Prep advice for 25 yr. old stuccoed chimneys.

I may have a job painting three 25 yr. old stuccoed chimneys in south east PA. The chimneys have dark staining mostly near the top. All three chimneys are equally stained so I don't think this is related to the oil furnace and the home owners don't burn wood. The stucco seems in good shape. See photos of chimneys at,
https://picasaweb.google.com/andyeverett57/September82012
Do I bleach and power wash, thoroughly dry, and prime with a stain blocking primer or can I skip the bleach and power washing stage, if I can I can save home owners some money. I will probably rent a Nifty tm50 high lift which rents for $300+ a day. What is the proper prep for this job and have I left out any details?
Any suggestions on how this job should be done would be welcome.
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andyeverett wrote:

I don't know the answers about what type of cleaning and how to go about the repainting process etc.
But, from looking at the photos, I have two thoughts on the project:
1) From the second photo, it looks like there may be horizontal lines and signs of efflorescence near the top portion of the chimney. I wonder if that means that water is getting in from the top or near the top of the chimney. Maybe the chimney crown is cracked or needs repair, or maybe there are other chimneys repairs that are needed. So, you may want to suggest that the homeowner first have a chimney person inspect the chimney and see if any repairs to the crown etc. need to be made before the chimney stucco gets painted. Otherwise, painting the chimney may not last because the underlying problem may cause more efflorescence to bleed through etc. Just a thought.
2) How high up off the ground is this roof and chimney? I ask because you mentioned bringing in a lift for $300/day, but if the chimney is not too high up off the ground, and the chimney is in good shape, you may be able to access it for painting by just leaning a 44-foot (+/-) ladder up against it. And, maybe laying a ladder that hooks over the peak of the roof along the roof line next to the chimney to get to that side of the chimney for painting.
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On Sep 8, 6:29 pm, "TomR" ...

Three stories plus. My first thought was ladders and planks and some climbing rope for safety. With the larger lift I think I could roll two coats of paint in one day, or rent in the middle of the day and prime in the afternoon and paint the next morning. It would be a lot of hustle to get all three chimneys done in a day.
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andyeverett wrote:

Well, that's higher up than I thought, so I guess my ladder idea won't work. And, when you originally said 3 chimneys, I wasn't sure if you meant 3 chimneys in one (which the photo seemed to look like) or 3 separate chimneys. Anyway, you are there and I am sure that you would know better what the best way to get up to all 3 chimneys is.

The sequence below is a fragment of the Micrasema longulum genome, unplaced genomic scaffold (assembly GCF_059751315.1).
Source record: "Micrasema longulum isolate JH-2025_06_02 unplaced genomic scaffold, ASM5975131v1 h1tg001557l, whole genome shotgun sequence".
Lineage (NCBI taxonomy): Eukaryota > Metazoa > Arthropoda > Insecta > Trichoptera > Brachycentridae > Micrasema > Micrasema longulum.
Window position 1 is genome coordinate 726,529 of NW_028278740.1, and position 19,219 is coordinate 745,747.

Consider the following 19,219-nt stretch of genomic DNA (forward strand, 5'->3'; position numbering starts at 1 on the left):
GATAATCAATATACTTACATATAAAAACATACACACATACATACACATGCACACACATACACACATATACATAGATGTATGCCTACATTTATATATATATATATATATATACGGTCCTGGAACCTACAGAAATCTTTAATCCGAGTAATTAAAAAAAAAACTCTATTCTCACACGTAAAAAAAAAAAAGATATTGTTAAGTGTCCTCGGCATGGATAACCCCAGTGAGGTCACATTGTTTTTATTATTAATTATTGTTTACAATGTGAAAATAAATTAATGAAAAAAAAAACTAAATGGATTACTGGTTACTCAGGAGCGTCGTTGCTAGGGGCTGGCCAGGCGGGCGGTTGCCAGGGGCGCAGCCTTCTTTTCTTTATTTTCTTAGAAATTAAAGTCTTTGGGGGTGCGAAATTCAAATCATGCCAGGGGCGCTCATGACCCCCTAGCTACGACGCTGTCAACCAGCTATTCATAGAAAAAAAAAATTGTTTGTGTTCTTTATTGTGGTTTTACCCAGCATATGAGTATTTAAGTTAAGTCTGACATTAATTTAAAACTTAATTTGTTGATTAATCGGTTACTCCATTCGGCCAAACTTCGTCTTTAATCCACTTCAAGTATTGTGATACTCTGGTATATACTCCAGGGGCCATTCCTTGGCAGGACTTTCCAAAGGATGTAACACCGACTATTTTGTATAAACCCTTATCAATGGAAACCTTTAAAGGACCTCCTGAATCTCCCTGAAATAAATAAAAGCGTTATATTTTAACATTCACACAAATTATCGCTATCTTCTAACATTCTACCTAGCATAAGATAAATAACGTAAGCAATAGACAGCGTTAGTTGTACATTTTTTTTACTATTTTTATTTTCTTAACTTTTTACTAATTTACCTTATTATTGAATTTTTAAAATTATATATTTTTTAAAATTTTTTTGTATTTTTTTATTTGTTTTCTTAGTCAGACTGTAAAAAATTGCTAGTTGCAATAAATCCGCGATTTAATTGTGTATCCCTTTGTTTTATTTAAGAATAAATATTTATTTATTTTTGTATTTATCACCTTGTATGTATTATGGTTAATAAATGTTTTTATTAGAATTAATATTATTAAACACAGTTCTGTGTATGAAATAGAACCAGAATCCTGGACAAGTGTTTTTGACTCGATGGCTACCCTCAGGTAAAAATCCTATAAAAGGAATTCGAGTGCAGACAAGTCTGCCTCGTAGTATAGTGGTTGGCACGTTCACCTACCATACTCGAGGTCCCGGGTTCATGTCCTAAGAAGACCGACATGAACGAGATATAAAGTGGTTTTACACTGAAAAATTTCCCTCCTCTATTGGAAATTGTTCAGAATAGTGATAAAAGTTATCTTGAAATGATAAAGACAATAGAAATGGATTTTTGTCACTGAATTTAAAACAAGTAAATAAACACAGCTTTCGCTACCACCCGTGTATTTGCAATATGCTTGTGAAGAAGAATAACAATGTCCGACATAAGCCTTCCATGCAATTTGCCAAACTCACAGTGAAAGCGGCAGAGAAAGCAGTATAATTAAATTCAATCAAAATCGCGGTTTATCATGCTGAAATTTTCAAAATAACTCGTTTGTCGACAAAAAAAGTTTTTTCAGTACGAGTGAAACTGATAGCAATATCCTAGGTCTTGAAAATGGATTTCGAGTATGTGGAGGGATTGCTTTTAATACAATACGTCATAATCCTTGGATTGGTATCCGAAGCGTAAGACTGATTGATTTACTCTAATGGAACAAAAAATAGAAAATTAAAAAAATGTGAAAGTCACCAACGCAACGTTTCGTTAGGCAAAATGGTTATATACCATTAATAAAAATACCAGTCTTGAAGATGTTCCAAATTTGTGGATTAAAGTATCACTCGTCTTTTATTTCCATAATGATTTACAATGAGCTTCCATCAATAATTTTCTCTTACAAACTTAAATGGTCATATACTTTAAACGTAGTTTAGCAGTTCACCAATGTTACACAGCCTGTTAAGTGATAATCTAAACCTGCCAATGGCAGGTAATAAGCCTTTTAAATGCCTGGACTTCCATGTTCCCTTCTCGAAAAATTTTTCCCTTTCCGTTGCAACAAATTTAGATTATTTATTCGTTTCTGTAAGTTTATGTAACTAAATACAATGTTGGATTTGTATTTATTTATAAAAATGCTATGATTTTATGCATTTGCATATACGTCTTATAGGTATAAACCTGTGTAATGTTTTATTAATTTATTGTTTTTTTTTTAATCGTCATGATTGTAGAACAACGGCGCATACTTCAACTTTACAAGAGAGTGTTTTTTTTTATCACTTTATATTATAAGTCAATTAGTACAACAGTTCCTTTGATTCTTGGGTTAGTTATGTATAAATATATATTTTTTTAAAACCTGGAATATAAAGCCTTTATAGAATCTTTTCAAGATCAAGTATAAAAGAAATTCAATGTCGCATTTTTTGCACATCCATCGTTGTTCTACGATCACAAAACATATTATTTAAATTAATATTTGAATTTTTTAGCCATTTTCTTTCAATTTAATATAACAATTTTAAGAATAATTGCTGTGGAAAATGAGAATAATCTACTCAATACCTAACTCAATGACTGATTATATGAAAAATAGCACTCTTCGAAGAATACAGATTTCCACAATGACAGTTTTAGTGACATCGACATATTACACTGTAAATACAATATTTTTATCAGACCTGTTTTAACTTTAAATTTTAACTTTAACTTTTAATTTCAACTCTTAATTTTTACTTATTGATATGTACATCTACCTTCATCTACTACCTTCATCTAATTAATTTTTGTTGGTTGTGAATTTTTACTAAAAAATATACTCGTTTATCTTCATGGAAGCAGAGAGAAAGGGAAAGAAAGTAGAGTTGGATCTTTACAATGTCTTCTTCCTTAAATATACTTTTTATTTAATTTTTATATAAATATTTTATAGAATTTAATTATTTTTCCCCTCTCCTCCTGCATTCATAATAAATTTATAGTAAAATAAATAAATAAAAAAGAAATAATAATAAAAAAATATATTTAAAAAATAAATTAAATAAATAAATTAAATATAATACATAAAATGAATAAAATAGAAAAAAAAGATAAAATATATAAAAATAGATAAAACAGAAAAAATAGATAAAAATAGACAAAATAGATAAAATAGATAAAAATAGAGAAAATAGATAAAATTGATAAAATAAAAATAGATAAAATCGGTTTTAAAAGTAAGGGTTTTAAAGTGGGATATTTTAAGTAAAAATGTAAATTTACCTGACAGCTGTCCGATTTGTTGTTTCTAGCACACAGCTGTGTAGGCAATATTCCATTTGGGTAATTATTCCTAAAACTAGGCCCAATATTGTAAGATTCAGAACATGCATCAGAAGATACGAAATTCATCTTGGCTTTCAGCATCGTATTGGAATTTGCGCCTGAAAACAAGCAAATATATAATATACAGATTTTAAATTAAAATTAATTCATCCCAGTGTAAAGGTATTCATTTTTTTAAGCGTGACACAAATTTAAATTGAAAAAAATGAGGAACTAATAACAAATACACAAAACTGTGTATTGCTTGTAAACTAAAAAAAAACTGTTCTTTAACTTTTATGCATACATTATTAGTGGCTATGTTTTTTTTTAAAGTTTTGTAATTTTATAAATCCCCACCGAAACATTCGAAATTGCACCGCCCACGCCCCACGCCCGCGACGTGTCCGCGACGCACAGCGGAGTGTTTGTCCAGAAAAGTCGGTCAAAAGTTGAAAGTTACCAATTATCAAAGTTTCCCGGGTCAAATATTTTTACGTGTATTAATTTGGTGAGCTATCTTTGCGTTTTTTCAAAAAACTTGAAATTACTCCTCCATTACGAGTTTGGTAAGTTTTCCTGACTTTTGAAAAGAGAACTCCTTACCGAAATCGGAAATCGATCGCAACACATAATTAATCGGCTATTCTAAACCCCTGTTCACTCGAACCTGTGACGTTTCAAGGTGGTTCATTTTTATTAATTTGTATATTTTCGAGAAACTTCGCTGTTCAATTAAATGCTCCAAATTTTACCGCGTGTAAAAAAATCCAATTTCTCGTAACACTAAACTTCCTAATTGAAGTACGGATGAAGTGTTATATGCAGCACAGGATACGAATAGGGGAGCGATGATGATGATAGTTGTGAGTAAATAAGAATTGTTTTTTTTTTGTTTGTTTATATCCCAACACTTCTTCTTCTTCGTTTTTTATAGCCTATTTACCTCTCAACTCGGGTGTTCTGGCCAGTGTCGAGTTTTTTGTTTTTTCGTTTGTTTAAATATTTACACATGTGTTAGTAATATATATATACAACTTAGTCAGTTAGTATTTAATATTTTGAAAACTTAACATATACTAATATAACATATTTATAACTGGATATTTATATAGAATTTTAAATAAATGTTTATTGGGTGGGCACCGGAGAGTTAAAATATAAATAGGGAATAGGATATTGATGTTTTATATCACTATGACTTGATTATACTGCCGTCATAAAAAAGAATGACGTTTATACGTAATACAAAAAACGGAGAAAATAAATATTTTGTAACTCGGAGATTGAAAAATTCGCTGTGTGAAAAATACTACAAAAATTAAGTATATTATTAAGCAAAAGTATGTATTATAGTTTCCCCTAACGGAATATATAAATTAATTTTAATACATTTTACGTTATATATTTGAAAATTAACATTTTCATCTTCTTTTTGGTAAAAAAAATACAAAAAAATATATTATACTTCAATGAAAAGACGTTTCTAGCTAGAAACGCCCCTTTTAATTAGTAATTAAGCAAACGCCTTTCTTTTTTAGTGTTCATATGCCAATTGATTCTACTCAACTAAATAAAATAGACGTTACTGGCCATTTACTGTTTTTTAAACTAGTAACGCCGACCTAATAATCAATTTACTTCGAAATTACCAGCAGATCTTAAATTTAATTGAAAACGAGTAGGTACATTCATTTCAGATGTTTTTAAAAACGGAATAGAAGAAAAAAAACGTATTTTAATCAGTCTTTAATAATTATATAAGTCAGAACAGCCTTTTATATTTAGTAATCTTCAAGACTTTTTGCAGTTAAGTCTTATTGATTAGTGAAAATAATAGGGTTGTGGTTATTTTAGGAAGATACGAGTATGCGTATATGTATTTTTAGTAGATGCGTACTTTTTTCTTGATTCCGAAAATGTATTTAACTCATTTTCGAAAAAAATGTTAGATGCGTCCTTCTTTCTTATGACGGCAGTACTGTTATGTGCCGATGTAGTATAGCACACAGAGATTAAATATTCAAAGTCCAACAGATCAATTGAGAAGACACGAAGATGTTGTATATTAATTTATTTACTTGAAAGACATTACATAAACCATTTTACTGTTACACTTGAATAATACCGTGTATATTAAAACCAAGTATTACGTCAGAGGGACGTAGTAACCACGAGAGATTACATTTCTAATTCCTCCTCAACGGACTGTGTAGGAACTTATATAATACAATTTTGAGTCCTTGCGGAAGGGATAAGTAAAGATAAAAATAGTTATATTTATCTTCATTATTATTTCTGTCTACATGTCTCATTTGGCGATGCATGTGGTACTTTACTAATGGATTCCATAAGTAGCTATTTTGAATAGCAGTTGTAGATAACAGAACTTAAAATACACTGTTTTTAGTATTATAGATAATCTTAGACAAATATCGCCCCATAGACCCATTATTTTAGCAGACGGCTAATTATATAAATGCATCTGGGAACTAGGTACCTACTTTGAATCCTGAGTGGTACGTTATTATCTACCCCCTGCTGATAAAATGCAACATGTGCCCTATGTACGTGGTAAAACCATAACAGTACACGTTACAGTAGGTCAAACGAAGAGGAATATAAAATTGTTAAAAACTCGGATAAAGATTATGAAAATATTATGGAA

It still may be worthwhile to have the homeowner consider having the chimneys checked by a chimney person before you paint them. And, if it turns out the chimneys need repair, and if the chimney person builds some kind of scaffolding or whatever to get up there to do the work, maybe they could leave that up when they're done until you paint the high parts.
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putting a ladder against a chimney with possible problems could make for the utimate bad day.
20+ years ago a miser friend of mine was on his roof taring over bad slate, he leaned on the chimney a lot...
not long after he had no choice but to remove the bad chimney, the roofers found it was no longer stable when they touched it and it fell 30 feet to the ground. fortunately no one was hurt.....
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On Sat, 08 Sep 2012 13:37:07 -0700, andyeverett wrote:

Stucco is porous and admits moisture. That moisture and just about anything, pollen, pollution, etc. can cause that staining. Use a masonry cleaner to get what you can off, then consider whitewash rather than paint. Whitewash is a masonry product, 1 part white Portland cement and 1 part white hydrated lime, will work, color tint if wanted.
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...

It kind of looks like the mold that stains shingle roofs in this region. I guess it is alive, some kind of growth. Thanks for your help Oren, TomR, and thunder!
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Mold usually is heavier on the shady side.
Greg
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andyeverett wrote:

No suggestion but a comment: to me, the dark areas look like mildew. If it is, check the top of the chimney - the caps - to make sure water isn't getting in there.
I have a block garden wall. When it was built, the top course was filled with grout. Over time, much of the wall developed a nice, furry coat of mildew especially near the top. I capped the wall with clay barrel tiles, cleaned off the mildew and painted the wall. That was three years ago, no mildew since.
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dadiOH
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